7 Of The Creepiest Cold War Fallout Shelters

Steuart Pittman, head of the U.S. fallout shelter program, died earlier this month at age 93. As a reminder of just how frightening the Cold War was, check out these old family-style bunkers from the pages of Popular Science.
"You cannot escape an atomic bomb, but there is something practical and patriotic you can do to prepare for atomic attack. A millionaire could not construct a complete A-bomb-proof shelter, but the average house-holder can make a worthwhile refuge room in the average basement. By building your family foxhole, you will also be building the state of mind that can resist the pressures of agression as well as the shocks of actual atomic war." Read the rest of the story in the March 1951 issue of Popular Science. Popular Science archives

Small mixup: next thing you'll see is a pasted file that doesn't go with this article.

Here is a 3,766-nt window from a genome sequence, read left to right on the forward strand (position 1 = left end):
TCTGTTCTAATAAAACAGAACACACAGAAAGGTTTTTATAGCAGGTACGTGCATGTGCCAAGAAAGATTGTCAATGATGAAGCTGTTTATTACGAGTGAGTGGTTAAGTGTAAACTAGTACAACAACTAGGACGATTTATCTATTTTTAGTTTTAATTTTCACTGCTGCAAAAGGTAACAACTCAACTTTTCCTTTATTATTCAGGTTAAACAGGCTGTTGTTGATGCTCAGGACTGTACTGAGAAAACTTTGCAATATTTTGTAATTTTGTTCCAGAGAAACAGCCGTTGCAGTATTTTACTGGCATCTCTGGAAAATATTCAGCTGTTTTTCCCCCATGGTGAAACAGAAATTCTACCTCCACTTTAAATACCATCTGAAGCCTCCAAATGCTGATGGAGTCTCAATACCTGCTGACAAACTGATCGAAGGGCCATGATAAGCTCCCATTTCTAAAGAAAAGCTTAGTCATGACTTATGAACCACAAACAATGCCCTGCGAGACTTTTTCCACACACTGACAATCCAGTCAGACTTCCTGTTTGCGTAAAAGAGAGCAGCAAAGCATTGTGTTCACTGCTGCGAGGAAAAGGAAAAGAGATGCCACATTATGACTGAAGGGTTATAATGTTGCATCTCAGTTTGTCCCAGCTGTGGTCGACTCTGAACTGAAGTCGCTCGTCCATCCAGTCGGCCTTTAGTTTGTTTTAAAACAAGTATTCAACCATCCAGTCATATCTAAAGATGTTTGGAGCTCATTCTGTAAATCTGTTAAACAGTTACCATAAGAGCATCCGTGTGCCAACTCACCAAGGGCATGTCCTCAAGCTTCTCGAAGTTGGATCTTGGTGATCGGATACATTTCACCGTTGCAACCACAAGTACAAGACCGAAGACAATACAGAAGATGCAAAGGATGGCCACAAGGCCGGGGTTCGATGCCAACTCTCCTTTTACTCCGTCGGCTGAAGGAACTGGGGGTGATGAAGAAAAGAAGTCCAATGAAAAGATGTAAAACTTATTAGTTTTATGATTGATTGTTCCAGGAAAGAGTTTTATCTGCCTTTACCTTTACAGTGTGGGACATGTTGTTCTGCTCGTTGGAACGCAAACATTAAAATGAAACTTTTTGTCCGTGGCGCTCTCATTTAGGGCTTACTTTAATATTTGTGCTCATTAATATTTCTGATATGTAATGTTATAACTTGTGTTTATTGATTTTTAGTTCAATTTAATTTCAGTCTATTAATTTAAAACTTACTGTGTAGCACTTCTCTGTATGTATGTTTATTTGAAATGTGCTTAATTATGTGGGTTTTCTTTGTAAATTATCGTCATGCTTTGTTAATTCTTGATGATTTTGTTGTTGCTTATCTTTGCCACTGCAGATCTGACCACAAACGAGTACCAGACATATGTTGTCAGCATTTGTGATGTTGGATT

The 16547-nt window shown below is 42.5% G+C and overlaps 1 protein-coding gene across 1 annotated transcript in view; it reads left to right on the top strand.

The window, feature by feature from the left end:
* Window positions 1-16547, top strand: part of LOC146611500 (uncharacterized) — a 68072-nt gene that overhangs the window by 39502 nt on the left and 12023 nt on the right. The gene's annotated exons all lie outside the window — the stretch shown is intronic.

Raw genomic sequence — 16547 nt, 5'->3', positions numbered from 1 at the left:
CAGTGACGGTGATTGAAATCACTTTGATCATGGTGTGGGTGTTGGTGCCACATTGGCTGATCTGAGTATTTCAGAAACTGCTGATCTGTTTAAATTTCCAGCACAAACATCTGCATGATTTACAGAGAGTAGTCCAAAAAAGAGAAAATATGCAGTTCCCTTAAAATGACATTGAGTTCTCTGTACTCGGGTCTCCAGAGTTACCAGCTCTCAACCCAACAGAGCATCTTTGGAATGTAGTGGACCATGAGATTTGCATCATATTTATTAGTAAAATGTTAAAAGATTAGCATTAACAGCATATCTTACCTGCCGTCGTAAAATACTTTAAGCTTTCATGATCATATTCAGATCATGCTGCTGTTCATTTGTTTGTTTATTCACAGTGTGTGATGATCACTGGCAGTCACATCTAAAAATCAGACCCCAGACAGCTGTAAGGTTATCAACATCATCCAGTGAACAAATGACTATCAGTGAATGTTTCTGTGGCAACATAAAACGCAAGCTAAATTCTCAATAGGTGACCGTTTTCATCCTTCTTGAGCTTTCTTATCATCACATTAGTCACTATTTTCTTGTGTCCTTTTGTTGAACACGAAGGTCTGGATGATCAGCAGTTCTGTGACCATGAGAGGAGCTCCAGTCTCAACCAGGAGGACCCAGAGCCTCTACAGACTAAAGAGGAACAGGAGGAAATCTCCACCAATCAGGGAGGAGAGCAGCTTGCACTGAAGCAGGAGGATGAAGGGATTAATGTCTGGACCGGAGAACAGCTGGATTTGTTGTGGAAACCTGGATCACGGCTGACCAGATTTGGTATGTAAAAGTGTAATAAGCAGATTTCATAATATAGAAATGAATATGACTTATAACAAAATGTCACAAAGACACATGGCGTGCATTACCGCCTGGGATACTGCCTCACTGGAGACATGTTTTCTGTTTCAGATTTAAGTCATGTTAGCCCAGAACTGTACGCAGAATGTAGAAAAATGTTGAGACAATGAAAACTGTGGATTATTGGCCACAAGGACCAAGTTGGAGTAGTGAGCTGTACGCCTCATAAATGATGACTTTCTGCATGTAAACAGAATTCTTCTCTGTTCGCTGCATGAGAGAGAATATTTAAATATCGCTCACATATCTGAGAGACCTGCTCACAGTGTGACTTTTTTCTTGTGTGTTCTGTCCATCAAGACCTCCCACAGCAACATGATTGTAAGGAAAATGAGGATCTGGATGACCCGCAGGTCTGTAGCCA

President John F. Kennedy appointed America’s first civil defense chief for nuclear war preparedness in 1961, during the height of the Berlin Crisis. Steuart Pittman, a lawyer, was tasked with building enough fallout shelters to protect everyone in the U.S. in the event of an atomic attack. Three years later, Pittman resigned the position–which he described as one of the most “unappetizing, unappealing and unpopular” jobs ever created–after bitter debates over the ethics, feasibility, and cost of the program. As the New York Times reports, he died earlier this month at his family farm in Davidsonville, Md., at the age of 93.

The era of family fallout shelters is well-documented in Popular Science; between 1950 and 1990, we published dozens of stories, diagrams, and instructions for readers who wanted to build the best bunker on the block. Check out the gallery for seven of the most disturbing fallout-shelter photos and illustrations.

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